Book Review: Omega A Journey Through Time

I’ve always been an enthusiastic reader. In my medical training I used to read textbooks in my specialty from cover to cover. Although it was a lot of work, I enjoyed finding little tidbits that proved useful later on. My watch collecting in a way is similar, poring over voluminous online listings and combing through many small shops to find a treasure. Omega, A Journey Through Time is a book that rewards the persistent.

For context, this book was published in 2007. This was the same year at the legendary Omegamania sale by Antiquorum which achieved surprisingly high prices. Swatch group had revitalized the Omega brand in the 1990’s after some years in the quartz wilderness and was ready to promote it as a rival to Rolex. This book was assembled by Marc Richon, the curator of the Omega museum. It can be seen as an investment in order to elevate the brand by providing a definitive guide to its history. A book like this with limited readership needs to be subsidized in order to reach publication, and Swatch was willing to put significant resources behind it.

The book itself is a massive 831 densely packed pages. It is 12.5 inches tall, 10 inches wide, and 2.5 inches thick. The challenge in a book about watches is the organizational scheme. It is necessary to strike a balance between telling a story about a product line like speedmaster versus telling the history in chronological order

A Journey Through Time is divided into 3 chapter units. There is first a preface covering the history in brief. The first set of chapters covers the early history of the brand through manual wind wristwatches. The second set covers chronometers, watches produced for specific purposes such as military issue, and automatic watches. The next set covers the history of the major product lines of Seamaster, Constellation, and De Ville. The last set covers miscellaneous topics, chronographs including Speedmaster, and jewelry watches. The book ends with charts and summaries of important calibers.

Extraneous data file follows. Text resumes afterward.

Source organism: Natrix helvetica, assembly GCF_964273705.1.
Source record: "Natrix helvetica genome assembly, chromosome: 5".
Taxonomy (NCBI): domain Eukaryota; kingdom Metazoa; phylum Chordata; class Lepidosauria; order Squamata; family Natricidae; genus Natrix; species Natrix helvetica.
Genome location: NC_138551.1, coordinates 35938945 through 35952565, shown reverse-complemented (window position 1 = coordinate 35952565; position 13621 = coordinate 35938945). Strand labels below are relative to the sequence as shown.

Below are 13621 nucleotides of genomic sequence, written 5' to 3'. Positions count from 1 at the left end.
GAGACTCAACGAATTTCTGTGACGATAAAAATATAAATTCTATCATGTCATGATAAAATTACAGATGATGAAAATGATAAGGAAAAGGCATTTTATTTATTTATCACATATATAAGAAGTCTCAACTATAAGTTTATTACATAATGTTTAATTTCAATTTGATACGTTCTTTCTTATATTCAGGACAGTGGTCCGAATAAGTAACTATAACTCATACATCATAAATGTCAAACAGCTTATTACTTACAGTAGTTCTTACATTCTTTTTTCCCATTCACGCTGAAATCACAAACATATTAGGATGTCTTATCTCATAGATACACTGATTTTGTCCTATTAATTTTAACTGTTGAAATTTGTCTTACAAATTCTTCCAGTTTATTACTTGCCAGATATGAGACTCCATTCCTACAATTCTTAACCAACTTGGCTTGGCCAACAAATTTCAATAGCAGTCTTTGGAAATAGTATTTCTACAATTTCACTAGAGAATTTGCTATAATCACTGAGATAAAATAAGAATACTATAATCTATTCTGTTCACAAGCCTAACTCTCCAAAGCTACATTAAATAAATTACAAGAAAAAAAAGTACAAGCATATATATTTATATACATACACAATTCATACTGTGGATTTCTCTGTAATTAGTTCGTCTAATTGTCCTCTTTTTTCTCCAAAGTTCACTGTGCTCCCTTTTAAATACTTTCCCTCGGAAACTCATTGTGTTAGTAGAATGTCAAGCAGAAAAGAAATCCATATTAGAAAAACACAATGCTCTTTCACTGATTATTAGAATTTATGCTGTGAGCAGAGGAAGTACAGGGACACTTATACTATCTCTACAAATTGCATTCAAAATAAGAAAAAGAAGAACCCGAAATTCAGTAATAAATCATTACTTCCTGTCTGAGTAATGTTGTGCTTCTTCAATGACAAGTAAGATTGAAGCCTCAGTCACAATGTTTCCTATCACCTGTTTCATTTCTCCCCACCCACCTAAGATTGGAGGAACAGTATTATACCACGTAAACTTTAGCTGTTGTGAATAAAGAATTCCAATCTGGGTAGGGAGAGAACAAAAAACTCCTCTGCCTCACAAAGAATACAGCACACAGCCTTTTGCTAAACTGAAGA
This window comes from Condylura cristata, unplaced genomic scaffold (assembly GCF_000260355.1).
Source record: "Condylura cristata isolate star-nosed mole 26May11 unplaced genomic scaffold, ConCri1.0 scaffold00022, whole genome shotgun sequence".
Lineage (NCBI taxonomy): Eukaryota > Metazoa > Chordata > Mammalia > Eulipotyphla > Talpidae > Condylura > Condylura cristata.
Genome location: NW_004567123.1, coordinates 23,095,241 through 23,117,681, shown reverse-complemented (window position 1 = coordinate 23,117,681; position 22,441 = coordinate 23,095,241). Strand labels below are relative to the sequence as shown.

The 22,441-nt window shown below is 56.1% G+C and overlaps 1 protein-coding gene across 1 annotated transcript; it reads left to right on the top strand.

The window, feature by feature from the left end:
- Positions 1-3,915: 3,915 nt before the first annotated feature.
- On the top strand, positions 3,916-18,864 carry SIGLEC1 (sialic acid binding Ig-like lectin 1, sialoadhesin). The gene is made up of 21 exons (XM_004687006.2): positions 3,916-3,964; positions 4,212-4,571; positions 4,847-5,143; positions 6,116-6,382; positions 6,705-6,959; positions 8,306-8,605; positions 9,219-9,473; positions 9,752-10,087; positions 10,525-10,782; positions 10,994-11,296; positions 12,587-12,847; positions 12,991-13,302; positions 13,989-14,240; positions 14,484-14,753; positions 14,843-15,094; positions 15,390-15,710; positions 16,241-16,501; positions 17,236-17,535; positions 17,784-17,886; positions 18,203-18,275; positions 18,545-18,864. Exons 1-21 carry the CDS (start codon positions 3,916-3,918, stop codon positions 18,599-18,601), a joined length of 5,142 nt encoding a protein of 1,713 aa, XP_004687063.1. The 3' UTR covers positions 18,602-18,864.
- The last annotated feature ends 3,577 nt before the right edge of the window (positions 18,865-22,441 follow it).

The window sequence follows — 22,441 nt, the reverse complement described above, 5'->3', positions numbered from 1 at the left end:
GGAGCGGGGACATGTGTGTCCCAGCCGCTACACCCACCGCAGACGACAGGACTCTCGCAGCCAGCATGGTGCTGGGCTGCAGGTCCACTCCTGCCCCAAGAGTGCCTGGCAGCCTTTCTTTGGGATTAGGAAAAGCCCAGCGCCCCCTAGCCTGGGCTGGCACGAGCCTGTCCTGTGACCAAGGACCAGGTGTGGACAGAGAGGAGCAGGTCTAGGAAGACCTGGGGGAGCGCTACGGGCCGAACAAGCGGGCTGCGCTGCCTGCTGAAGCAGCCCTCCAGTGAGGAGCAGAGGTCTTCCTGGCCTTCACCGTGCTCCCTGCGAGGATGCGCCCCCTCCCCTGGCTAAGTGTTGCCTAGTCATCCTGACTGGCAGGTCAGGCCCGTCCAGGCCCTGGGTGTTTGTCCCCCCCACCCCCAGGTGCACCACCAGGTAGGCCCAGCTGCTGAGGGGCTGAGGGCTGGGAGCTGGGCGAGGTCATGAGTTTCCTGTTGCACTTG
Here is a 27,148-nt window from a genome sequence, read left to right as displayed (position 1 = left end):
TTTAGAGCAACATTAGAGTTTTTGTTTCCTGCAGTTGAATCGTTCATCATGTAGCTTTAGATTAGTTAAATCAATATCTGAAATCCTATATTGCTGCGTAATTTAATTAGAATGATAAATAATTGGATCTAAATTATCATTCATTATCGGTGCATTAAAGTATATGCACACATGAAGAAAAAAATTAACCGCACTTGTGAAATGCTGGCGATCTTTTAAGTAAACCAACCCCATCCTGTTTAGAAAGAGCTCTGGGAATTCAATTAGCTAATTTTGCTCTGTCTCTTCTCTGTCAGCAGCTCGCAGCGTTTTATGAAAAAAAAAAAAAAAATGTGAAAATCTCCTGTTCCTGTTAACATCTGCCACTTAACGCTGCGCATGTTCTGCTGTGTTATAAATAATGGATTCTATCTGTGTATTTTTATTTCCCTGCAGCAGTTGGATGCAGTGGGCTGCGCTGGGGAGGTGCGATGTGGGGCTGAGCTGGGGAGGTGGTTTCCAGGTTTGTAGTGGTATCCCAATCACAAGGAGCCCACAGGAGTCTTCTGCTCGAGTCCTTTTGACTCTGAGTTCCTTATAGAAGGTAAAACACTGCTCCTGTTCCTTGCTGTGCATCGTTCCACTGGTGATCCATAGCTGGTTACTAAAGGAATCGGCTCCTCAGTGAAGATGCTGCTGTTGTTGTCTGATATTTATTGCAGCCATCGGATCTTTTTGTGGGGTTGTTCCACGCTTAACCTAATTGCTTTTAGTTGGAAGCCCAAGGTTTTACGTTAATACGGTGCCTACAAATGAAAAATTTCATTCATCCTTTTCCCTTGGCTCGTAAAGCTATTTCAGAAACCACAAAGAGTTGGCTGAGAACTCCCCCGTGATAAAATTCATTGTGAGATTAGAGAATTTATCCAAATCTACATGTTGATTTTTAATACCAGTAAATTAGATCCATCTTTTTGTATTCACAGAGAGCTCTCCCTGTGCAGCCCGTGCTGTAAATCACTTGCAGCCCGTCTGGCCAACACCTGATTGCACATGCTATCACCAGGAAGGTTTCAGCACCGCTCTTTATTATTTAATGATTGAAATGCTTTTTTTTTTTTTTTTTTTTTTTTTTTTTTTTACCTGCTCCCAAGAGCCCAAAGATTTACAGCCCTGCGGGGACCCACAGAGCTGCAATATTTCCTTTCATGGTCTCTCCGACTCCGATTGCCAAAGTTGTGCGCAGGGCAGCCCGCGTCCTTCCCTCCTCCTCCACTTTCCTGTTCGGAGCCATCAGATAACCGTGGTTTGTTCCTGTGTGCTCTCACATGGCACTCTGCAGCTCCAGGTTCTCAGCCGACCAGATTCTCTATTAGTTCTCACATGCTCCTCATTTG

Overall, an enormous amount of material is presented. The format is mostly to have several images of watches or vintage ads with captions, similar to a museum presentation. There are also some sections that include sidebars which have longer stories that provide information or context. At times when there is a long and important story like the role of Omega in the space program, the sidebars go on for several pages. Other times they are more self-contained as in the section on railroad watches

In the effort to be comprehensive there are at times small sacrifices that might bother the detail-oriented. I noticed a few blurry images and a handful of incorrect reference numbers. The blurry images seem to represent low resolution internet images of rare references not otherwise available. More commonly, some pages suffer from having many different images on the same page such that some images are hard to examine in detail due to small size. This occurs most commonly with vintage ads which is unfortunate because these are critical for establishing the correctness of vintage watches references. Perhaps vintage Omega watch advertisements deserve a dedicated book. The chapters on contemporary lines also sometimes overemphasizes models that were current at the time of publication.

These small issues pale in comparison to the value of the book overall. There is a treasure trove of material here covering the history of the brand and rare references. It is rare to find similarly comprehensiveness in one resource. Reading the whole book helps give some perspective on the brand and its history. The book even touched on my own family history in showing ads running in Shanghai in 1936 shortly before the Japanese invasion. It was also interesting to see the evolution of a line like Seamaster from representing a “dressy tool watch” incorporating water resistance from the WWII production to the dive watches of today. Omega A Journey Through Time is a monumental work that deserves a place on the watch enthusiast’s bookshelf.